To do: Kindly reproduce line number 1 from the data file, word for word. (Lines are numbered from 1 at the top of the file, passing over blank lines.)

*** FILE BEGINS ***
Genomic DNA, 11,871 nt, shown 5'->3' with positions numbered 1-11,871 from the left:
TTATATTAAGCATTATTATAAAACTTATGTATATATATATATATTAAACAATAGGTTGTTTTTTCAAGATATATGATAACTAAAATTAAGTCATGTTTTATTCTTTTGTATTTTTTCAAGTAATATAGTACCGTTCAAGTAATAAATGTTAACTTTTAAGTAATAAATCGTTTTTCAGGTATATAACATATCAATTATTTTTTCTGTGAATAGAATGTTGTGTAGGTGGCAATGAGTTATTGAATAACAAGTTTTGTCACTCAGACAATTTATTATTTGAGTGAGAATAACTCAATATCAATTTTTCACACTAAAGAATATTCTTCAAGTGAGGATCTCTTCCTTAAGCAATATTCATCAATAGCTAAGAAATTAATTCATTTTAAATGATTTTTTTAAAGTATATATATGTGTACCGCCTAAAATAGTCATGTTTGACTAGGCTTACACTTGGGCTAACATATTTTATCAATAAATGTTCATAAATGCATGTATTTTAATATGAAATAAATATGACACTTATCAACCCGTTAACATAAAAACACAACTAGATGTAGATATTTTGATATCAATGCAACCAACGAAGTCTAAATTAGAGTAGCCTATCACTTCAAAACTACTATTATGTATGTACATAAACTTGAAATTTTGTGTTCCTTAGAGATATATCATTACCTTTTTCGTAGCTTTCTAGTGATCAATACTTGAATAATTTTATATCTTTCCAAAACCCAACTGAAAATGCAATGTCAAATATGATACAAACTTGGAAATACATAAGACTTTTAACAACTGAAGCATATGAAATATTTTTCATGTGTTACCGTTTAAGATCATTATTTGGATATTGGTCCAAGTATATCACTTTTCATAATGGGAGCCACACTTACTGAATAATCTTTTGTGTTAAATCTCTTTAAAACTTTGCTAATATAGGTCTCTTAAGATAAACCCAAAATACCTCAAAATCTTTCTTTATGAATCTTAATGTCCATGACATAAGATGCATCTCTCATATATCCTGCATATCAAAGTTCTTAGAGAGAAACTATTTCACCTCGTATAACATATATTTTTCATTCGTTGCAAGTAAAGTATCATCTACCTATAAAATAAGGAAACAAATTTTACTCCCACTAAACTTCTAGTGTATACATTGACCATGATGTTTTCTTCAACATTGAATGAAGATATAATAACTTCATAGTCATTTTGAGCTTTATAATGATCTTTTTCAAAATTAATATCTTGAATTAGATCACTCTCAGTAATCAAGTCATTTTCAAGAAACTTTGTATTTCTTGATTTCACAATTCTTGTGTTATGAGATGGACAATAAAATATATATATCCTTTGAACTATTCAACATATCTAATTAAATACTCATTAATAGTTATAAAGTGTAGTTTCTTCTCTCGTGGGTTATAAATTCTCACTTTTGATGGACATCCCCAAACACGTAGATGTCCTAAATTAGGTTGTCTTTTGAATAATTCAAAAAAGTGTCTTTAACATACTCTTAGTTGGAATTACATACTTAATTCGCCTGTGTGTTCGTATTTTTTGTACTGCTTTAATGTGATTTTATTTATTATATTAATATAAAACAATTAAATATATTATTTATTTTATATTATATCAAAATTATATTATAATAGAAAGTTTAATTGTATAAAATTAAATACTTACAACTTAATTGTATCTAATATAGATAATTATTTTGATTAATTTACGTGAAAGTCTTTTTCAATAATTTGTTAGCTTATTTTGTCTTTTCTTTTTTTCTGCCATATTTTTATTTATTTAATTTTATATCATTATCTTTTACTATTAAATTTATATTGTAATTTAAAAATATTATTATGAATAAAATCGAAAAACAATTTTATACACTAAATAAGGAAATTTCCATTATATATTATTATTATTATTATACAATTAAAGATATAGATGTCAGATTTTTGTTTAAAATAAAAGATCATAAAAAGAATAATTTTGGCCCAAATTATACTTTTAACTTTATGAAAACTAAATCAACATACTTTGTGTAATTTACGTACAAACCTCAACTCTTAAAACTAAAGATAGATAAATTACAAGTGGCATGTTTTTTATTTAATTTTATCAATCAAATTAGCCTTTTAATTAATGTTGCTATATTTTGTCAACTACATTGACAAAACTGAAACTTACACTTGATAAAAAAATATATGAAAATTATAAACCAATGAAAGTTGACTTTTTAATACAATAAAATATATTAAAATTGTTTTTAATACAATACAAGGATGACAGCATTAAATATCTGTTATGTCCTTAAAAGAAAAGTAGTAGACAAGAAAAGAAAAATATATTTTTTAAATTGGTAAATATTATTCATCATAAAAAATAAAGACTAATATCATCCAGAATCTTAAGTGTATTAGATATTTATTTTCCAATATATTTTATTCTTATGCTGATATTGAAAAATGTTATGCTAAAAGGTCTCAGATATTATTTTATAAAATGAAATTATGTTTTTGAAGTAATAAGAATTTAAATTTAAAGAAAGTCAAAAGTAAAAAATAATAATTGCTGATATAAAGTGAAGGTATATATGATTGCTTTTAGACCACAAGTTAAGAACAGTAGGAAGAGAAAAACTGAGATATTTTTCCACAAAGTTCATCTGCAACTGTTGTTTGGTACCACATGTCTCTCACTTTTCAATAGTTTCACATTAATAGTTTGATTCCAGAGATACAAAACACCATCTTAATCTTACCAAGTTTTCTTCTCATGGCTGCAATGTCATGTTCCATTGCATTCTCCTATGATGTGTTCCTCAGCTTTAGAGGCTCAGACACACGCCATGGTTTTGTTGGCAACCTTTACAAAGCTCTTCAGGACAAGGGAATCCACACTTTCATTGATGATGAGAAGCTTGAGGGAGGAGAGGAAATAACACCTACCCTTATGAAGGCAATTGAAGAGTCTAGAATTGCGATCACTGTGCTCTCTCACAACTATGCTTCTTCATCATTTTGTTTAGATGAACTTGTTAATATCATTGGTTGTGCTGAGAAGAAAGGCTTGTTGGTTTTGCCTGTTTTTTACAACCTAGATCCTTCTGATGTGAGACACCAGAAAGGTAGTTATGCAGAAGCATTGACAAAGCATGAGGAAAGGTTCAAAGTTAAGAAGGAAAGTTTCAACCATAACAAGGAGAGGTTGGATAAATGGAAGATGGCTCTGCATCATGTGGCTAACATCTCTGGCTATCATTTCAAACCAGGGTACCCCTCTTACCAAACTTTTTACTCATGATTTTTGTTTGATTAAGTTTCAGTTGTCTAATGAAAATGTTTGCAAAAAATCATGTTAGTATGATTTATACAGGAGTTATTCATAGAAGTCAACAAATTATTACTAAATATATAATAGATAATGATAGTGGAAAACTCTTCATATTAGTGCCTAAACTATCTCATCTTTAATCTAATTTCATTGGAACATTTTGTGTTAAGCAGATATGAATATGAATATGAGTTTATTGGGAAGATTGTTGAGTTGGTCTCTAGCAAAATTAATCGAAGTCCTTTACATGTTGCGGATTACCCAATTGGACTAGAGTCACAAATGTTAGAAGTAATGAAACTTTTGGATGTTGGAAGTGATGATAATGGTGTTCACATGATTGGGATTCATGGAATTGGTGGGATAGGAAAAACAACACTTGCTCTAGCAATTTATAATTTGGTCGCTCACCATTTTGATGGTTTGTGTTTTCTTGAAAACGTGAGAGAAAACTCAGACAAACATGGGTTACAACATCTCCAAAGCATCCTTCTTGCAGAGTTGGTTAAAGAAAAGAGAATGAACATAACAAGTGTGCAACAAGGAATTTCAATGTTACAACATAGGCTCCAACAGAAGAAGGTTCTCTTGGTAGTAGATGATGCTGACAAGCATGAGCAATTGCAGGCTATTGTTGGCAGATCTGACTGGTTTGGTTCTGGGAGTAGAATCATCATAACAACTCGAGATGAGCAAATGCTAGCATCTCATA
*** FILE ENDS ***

Genomic DNA, 11,871 nt, shown 5'->3' with positions numbered 1-11,871 from the left: